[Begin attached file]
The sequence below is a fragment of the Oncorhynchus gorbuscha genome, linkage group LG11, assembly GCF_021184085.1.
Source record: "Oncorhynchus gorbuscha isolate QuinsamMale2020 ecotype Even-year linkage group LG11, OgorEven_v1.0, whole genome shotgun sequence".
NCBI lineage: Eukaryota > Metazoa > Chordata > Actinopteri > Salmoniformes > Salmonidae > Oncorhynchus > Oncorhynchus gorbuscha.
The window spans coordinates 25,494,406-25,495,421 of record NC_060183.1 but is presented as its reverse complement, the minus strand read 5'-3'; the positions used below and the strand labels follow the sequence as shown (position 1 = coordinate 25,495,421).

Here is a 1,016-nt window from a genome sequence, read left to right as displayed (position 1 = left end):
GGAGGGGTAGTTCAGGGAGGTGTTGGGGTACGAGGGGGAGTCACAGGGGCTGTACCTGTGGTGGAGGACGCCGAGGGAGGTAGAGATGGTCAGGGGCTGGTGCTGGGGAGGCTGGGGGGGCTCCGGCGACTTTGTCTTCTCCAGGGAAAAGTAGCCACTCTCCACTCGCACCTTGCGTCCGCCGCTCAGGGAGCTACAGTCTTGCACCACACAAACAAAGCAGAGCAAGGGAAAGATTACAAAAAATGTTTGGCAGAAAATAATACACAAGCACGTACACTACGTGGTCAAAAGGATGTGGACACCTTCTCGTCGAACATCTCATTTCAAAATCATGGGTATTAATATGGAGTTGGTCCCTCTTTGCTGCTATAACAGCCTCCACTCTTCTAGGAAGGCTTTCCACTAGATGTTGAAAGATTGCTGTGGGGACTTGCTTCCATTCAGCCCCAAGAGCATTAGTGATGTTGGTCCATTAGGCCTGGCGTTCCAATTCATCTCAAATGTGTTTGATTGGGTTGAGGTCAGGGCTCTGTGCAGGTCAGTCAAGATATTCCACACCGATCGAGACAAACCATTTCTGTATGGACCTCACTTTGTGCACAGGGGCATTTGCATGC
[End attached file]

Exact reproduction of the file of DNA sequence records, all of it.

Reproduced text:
The sequence below is a fragment of the Oncorhynchus gorbuscha genome, linkage group LG11, assembly GCF_021184085.1.
Source record: "Oncorhynchus gorbuscha isolate QuinsamMale2020 ecotype Even-year linkage group LG11, OgorEven_v1.0, whole genome shotgun sequence".
NCBI lineage: Eukaryota > Metazoa > Chordata > Actinopteri > Salmoniformes > Salmonidae > Oncorhynchus > Oncorhynchus gorbuscha.
The window spans coordinates 25,494,406-25,495,421 of record NC_060183.1 but is presented as its reverse complement, the minus strand read 5'-3'; the positions used below and the strand labels follow the sequence as shown (position 1 = coordinate 25,495,421).

Here is a 1,016-nt window from a genome sequence, read left to right as displayed (position 1 = left end):
GGAGGGGTAGTTCAGGGAGGTGTTGGGGTACGAGGGGGAGTCACAGGGGCTGTACCTGTGGTGGAGGACGCCGAGGGAGGTAGAGATGGTCAGGGGCTGGTGCTGGGGAGGCTGGGGGGGCTCCGGCGACTTTGTCTTCTCCAGGGAAAAGTAGCCACTCTCCACTCGCACCTTGCGTCCGCCGCTCAGGGAGCTACAGTCTTGCACCACACAAACAAAGCAGAGCAAGGGAAAGATTACAAAAAATGTTTGGCAGAAAATAATACACAAGCACGTACACTACGTGGTCAAAAGGATGTGGACACCTTCTCGTCGAACATCTCATTTCAAAATCATGGGTATTAATATGGAGTTGGTCCCTCTTTGCTGCTATAACAGCCTCCACTCTTCTAGGAAGGCTTTCCACTAGATGTTGAAAGATTGCTGTGGGGACTTGCTTCCATTCAGCCCCAAGAGCATTAGTGATGTTGGTCCATTAGGCCTGGCGTTCCAATTCATCTCAAATGTGTTTGATTGGGTTGAGGTCAGGGCTCTGTGCAGGTCAGTCAAGATATTCCACACCGATCGAGACAAACCATTTCTGTATGGACCTCACTTTGTGCACAGGGGCATTTGCATGC